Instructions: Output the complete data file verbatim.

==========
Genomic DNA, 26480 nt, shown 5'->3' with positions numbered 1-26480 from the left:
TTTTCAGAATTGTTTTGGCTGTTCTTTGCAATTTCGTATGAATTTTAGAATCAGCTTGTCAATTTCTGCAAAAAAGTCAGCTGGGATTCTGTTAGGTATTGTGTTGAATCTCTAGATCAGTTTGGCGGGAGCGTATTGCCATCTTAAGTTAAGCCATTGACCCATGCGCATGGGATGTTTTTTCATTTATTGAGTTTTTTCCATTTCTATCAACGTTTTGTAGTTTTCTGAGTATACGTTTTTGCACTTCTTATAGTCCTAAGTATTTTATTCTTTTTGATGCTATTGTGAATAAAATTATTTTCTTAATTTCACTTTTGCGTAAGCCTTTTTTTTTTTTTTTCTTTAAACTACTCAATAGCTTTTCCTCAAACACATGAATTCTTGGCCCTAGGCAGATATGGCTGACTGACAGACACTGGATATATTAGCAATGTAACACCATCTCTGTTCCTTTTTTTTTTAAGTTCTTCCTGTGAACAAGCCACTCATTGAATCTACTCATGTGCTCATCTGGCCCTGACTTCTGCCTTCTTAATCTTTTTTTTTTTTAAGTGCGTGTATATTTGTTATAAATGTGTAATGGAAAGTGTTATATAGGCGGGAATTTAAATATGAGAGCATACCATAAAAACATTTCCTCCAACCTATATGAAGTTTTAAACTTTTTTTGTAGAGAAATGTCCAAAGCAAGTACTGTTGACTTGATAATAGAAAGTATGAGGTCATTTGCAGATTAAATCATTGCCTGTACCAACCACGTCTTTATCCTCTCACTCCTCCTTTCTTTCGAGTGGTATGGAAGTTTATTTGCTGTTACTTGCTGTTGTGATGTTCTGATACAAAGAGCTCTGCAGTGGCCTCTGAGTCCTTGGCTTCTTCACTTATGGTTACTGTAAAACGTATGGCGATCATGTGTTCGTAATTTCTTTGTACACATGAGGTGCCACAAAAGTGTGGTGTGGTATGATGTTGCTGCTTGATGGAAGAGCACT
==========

Genomic DNA, 26480 nt, shown 5'->3' with positions numbered 1-26480 from the left:
TTTTCAGAATTGTTTTGGCTGTTCTTTGCAATTTCGTATGAATTTTAGAATCAGCTTGTCAATTTCTGCAAAAAAGTCAGCTGGGATTCTGTTAGGTATTGTGTTGAATCTCTAGATCAGTTTGGCGGGAGCGTATTGCCATCTTAAGTTAAGCCATTGACCCATGCGCATGGGATGTTTTTTCATTTATTGAGTTTTTTCCATTTCTATCAACGTTTTGTAGTTTTCTGAGTATACGTTTTTGCACTTCTTATAGTCCTAAGTATTTTATTCTTTTTGATGCTATTGTGAATAAAATTATTTTCTTAATTTCACTTTTGCGTAAGCCTTTTTTTTTTTTTTTCTTTAAACTACTCAATAGCTTTTCCTCAAACACATGAATTCTTGGCCCTAGGCAGATATGGCTGACTGACAGACACTGGATATATTAGCAATGTAACACCATCTCTGTTCCTTTTTTTTTTAAGTTCTTCCTGTGAACAAGCCACTCATTGAATCTACTCATGTGCTCATCTGGCCCTGACTTCTGCCTTCTTAATCTTTTTTTTTTTTAAGTGCGTGTATATTTGTTATAAATGTGTAATGGAAAGTGTTATATAGGCGGGAATTTAAATATGAGAGCATACCATAAAAACATTTCCTCCAACCTATATGAAGTTTTAAACTTTTTTTGTAGAGAAATGTCCAAAGCAAGTACTGTTGACTTGATAATAGAAAGTATGAGGTCATTTGCAGATTAAATCATTGCCTGTACCAACCACGTCTTTATCCTCTCACTCCTCCTTTCTTTCGAGTGGTATGGAAGTTTATTTGCTGTTACTTGCTGTTGTGATGTTCTGATACAAAGAGCTCTGCAGTGGCCTCTGAGTCCTTGGCTTCTTCACTTATGGTTACTGTAAAACGTATGGCGATCATGTGTTCGTAATTTCTTTGTACACATGAGGTGCCACAAAAGTGTGGTGTGGTATGATGTTGCTGCTTGATGGAAGAGCACT